HMS Westminster makes Capital Return to Frontline
HMS Westminster is once again powering through the sea after completing one of the longest, most comprehensive and complex revamps in the frigate’s 24-year life.
More than 800 engineers, technicians and shipwrights from BAE Systems have swarmed over the ship in Portsmouth Naval Base to prepare her for the final decade of her life. They were joined by ever-increasing numbers of ship’s company, who have this week taken Westminster to sea on trials, the first step in the long road back to rejoining the front-line Fleet.
When the ‘capital ship’ last sailed her Radar was different radar (996) and her Air Defence system was Seawolf. They been ripped out and replaced respectively by 997 (better known as Artisan 3D) and Sea Ceptor, which has twice the interception range of the old missile system.
The hull was cleaned and repainted – with anti-fouling paint to prevent marine life attaching itself to the ship – the main 4.5in gun serviced, the engines and machinery overhauled, mess and communal areas given a fresh look and the bridge revamped.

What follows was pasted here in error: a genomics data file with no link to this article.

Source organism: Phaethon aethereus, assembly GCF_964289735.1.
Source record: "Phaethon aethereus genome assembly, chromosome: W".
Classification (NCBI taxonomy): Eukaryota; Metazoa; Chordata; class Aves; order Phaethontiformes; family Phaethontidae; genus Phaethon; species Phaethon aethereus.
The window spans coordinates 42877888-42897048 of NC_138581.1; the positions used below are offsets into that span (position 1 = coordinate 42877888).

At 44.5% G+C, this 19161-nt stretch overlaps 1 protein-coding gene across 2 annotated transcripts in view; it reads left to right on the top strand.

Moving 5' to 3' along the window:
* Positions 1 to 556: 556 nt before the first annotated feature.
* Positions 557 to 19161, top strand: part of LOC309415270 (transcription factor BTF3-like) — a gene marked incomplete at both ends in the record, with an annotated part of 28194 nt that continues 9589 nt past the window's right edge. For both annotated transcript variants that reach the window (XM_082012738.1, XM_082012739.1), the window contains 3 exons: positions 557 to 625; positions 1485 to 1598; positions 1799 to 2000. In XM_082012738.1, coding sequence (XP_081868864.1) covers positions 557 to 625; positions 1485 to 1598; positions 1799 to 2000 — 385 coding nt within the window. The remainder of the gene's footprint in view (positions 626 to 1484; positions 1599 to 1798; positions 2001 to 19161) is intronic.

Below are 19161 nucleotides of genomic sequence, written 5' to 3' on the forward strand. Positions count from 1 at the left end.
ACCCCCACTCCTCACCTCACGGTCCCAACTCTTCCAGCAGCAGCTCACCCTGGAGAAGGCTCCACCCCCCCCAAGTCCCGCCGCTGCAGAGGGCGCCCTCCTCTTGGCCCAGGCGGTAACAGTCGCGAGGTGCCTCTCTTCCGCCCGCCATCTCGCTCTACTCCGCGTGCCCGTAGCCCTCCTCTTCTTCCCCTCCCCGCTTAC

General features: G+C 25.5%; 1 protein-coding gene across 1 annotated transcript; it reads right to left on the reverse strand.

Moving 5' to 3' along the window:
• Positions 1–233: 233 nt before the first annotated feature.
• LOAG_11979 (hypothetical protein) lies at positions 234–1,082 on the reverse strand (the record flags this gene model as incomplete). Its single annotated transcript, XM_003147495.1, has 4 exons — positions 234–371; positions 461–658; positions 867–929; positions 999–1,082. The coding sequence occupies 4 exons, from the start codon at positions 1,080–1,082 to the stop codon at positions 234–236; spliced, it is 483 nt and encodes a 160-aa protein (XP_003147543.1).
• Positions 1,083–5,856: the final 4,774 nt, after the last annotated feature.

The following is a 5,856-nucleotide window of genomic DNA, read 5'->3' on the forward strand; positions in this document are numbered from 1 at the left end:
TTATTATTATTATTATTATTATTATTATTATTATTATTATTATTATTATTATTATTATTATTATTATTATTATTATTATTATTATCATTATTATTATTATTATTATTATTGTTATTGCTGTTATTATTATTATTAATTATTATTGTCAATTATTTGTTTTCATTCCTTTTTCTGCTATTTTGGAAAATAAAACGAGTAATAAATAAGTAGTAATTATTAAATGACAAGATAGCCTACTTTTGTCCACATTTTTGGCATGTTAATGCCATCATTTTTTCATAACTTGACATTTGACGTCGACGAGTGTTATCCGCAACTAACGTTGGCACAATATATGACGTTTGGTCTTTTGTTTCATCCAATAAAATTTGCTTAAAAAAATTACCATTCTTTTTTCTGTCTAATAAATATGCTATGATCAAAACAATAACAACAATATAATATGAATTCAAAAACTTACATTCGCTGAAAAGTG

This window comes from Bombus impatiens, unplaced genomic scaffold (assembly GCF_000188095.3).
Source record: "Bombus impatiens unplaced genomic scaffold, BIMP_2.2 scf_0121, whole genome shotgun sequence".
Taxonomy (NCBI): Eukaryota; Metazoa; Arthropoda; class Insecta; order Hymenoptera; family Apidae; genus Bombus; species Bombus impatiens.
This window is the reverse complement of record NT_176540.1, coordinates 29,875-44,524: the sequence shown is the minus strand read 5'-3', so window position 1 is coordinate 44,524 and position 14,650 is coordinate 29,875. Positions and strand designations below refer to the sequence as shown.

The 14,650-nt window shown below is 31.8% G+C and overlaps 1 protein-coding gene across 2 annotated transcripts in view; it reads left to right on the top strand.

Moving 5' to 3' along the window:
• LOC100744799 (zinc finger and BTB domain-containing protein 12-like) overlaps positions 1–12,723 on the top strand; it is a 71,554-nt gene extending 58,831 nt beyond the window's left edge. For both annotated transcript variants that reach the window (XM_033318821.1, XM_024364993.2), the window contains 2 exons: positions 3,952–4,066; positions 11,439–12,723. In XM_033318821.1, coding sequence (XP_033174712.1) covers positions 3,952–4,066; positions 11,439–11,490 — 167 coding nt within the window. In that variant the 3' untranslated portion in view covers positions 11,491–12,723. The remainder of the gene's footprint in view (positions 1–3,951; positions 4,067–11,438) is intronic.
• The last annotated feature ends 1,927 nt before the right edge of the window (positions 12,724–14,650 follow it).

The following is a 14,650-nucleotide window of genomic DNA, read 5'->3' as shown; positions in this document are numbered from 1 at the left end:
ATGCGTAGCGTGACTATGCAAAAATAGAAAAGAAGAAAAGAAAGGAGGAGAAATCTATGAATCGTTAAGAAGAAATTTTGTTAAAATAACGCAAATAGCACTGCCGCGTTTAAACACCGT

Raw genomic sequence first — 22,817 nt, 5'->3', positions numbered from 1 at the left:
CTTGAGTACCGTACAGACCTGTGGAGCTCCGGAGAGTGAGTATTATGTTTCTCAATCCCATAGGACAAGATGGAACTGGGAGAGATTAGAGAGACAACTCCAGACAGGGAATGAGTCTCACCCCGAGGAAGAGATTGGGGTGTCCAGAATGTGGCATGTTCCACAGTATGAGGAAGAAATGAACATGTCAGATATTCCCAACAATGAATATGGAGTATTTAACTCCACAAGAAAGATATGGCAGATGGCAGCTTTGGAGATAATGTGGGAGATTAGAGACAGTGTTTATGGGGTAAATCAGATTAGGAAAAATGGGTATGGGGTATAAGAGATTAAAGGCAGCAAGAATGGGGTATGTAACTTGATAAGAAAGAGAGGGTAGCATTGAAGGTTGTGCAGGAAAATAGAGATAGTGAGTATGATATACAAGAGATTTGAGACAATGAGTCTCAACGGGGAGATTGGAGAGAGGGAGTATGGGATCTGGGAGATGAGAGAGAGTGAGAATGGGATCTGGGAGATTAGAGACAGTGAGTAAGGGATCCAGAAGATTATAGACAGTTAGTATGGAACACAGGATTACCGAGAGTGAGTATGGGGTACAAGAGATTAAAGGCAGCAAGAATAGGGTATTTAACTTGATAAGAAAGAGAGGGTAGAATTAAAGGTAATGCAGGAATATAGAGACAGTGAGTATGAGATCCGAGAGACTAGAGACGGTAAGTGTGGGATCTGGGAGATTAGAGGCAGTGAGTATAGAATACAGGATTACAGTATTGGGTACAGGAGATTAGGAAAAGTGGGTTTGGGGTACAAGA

Chief Petty Officer Andrew Buckley joined a brand-new Westminster back in 1994 and two decades later, was with her throughout the latest overhaul. “Having taken Westminster out of build, I am proud to be taking her back out to sea after this extensive refit,” said the senior rating who serves in the operations room as an underwater warfare specialist – the frigate’s raison d’être.
“Although many things have changed about the ship materially, the ship’s company is just as proud to be serving on her as they were at day one.”
Like CPO Buckley, some of HMS Westminster’s 180-plus crew has been with her throughout the refit, whilst many others have come straight from training and this will be their first appointment as they regenerate the ship for operations later this year.
Captain of HMS Westminster, Commander Simon Kelly said he was delighted to be in command of the Royal Navy’s most advanced Anti Submarine Warfare Frigate.
“We’ve got a busy few weeks ahead of us now. Conducting some of our own training before putting the Ship through its paces with Flag Officer Sea Training in Devonport. Its always been an aspiration of mine, throughtout my naval career to take command of a Ship, lead a newly formed crew and watch them come together as a team as well as a family, it is the pinnicle of my career.”
Westminster is one of three Type 23s to emerge from similar major overhauls simultaneously. HMS Montrose and Argyll were revamped in their native Devonport. The latter will go on to be trials vessel for Sea Ceptor.